Friday, June 11, 2010

Any now catches me up to here on the story of my life journey

Adult Box Elder BugImage via Wikipedia

I can get behind in blogging, or any worthy task, and still be caught up in any given, chosen present moment...when I allow myself to be caught up. All here-now space-time coordinates are uniquely perfect, full of all-there-is and all things necessary, each arranged in a singular, particular, one-of-a-kind, interconnecting, uncoiling web that is always, miraculously yet naturally, balanced, overall.

Since March I've been grabbing gardening gigs, key features of my earth-medicine, calendrics and geomancy apprenticeships to many, many wise and beneficent green, brown, purple, pink, blue, yellow and red life-spirit teachers. Plant, mineral and bug spirits guide me almost daily, under their humble, inexplicable physical forms, into new understandings of nature (and my human nature) as I work. With work like this, I never want for play.

Gardening is calling is me outside, detouring my life journey around my desk and computer more often. Our crew gets rained out occasionally, however.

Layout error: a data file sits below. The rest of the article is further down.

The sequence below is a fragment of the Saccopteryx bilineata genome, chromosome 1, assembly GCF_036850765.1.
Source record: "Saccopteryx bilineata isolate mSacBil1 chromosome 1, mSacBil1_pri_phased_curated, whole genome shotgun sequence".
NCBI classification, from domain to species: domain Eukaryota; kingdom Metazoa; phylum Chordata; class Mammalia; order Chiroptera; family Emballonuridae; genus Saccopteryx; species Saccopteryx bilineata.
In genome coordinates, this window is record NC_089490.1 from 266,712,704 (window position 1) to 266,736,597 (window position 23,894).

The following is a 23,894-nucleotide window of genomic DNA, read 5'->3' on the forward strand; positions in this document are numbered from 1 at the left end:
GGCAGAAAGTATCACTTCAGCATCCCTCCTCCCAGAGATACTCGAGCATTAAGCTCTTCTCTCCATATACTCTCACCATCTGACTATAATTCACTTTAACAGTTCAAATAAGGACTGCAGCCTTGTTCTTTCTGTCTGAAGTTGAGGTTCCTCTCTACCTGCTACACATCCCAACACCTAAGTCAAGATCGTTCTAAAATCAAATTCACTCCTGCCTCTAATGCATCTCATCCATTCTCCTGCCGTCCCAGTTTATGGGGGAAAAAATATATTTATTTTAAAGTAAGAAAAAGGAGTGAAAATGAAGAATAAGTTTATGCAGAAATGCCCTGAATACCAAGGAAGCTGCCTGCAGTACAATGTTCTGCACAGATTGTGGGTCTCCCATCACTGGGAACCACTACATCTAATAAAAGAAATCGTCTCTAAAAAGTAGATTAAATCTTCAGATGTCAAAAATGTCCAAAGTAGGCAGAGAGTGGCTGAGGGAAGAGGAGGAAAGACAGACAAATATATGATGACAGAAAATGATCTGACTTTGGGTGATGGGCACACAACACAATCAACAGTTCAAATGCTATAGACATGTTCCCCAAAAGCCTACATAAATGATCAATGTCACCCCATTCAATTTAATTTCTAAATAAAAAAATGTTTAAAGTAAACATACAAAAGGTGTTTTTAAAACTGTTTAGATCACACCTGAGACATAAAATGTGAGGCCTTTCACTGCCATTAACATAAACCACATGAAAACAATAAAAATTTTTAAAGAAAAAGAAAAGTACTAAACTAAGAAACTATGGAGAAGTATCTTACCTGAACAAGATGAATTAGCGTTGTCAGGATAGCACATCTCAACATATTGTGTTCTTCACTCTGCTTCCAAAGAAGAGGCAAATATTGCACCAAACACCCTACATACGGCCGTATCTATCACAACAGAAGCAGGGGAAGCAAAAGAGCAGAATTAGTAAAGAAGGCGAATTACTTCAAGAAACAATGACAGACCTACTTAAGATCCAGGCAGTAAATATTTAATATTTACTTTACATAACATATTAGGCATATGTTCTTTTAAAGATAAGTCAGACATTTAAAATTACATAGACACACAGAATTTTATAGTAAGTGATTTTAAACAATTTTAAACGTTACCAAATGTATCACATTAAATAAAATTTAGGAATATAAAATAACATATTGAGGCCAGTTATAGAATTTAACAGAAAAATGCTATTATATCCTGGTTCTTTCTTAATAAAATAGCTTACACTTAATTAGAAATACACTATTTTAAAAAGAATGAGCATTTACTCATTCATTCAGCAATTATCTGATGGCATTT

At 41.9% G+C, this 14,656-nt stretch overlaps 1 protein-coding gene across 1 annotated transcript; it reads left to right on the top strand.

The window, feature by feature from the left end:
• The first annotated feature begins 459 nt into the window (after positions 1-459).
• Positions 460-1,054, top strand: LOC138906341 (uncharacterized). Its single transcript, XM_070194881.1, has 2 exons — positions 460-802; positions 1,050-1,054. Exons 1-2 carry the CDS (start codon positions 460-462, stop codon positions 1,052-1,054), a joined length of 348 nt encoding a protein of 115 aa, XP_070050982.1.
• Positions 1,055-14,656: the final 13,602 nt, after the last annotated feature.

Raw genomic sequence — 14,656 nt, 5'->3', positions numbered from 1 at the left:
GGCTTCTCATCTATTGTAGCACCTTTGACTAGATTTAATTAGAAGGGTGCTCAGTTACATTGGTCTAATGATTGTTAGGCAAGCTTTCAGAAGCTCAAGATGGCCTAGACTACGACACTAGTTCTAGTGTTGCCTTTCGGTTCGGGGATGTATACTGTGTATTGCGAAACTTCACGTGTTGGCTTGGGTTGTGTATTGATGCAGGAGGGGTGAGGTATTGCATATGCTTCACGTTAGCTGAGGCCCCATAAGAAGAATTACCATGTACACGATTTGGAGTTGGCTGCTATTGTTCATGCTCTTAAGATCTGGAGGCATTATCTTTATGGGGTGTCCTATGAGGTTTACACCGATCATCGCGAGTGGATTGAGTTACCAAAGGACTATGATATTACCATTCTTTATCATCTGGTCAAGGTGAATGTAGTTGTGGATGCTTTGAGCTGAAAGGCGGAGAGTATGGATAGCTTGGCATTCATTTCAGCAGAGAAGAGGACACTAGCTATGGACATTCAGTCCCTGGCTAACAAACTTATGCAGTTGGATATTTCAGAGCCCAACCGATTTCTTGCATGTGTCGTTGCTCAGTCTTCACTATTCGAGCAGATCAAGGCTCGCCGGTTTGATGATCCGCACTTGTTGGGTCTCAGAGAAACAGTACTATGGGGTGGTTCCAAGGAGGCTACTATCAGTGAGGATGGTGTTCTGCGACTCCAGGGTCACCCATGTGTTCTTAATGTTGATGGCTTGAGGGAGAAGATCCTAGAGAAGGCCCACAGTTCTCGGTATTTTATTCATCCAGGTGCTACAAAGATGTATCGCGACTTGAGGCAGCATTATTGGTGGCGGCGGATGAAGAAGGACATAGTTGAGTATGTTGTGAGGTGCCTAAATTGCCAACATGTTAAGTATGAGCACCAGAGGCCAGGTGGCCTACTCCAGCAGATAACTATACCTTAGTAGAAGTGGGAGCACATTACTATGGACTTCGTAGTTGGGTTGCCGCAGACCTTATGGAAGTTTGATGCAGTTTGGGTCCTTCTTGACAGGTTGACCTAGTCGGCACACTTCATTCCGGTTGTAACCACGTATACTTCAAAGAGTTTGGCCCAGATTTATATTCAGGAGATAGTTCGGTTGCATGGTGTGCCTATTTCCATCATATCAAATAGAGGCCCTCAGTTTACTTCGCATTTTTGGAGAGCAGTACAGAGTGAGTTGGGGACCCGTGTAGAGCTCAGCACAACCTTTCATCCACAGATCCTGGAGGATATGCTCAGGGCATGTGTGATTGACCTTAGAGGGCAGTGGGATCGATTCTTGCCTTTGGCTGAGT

From ground handling at the airport I'm accustomed to working through rain showers and storms so I wouldn't mind. But when I walk through soaked, puddly flower beds I leave deep, monstrous footprints.

These gardening days are opening into a new course of vocational study in horticulture and design with a master wild gardener. Maybe I can get him enthused over collaborating on a book about wild gardens and much more (with his knowledge, my writing). Such a book looks like a summer dream to store for deep winter activation.

I'm still reading and experiencing "Dance of Stones" by Kenn Day, an example of the best kind of shamanic book, because it's written as  a sacramental story with an ordinary reality journey showing inner reality shifts that dance back out into everyday life. I will be ready to review it here (and on Amazon) in a few more days.

"Dance of Stones" isn't a new book, but I sense that I am taking in the sights of this "shamanic road trip" just when I can appreciate the deeper lessons of the adventure most.

Yesterday, in a garden near Big Cedar Lake, I was surprised and delighted to meet a new (to me) nature companion, Box Elder Bug, a.k.a. Boisea trivittata, of the true bugs. Despite this insect's attention calling bright, fiery red and charcoal black markings, I intuited cool, flowing harmlessness and imagined hearing simple, happy humming.

I wonder what doable ways of living simply and cooperatively I might begin to learn on a shamanic journey to this creature's spirit.

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